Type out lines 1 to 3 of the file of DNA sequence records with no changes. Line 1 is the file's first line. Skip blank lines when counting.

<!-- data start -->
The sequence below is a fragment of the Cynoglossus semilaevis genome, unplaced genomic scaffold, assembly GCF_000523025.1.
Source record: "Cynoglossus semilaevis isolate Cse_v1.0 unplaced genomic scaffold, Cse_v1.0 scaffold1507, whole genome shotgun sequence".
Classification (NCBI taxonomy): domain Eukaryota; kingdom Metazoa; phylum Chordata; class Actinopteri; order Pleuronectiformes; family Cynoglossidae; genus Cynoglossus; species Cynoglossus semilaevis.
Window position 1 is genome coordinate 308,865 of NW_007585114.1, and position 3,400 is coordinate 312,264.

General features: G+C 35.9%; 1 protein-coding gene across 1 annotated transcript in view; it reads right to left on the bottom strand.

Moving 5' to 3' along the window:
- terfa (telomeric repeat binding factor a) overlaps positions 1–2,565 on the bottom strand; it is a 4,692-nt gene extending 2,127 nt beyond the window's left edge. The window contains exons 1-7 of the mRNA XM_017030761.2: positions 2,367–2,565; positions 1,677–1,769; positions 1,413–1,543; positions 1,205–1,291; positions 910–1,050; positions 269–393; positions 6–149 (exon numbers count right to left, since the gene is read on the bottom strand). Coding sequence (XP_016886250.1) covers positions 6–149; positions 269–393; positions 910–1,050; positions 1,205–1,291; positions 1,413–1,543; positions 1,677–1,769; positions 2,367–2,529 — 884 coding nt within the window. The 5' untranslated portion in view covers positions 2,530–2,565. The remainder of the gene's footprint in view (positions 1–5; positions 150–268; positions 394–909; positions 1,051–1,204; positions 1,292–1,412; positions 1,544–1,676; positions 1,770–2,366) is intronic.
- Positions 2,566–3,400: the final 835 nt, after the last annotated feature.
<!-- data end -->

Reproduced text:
The sequence below is a fragment of the Cynoglossus semilaevis genome, unplaced genomic scaffold, assembly GCF_000523025.1.
Source record: "Cynoglossus semilaevis isolate Cse_v1.0 unplaced genomic scaffold, Cse_v1.0 scaffold1507, whole genome shotgun sequence".
Classification (NCBI taxonomy): domain Eukaryota; kingdom Metazoa; phylum Chordata; class Actinopteri; order Pleuronectiformes; family Cynoglossidae; genus Cynoglossus; species Cynoglossus semilaevis.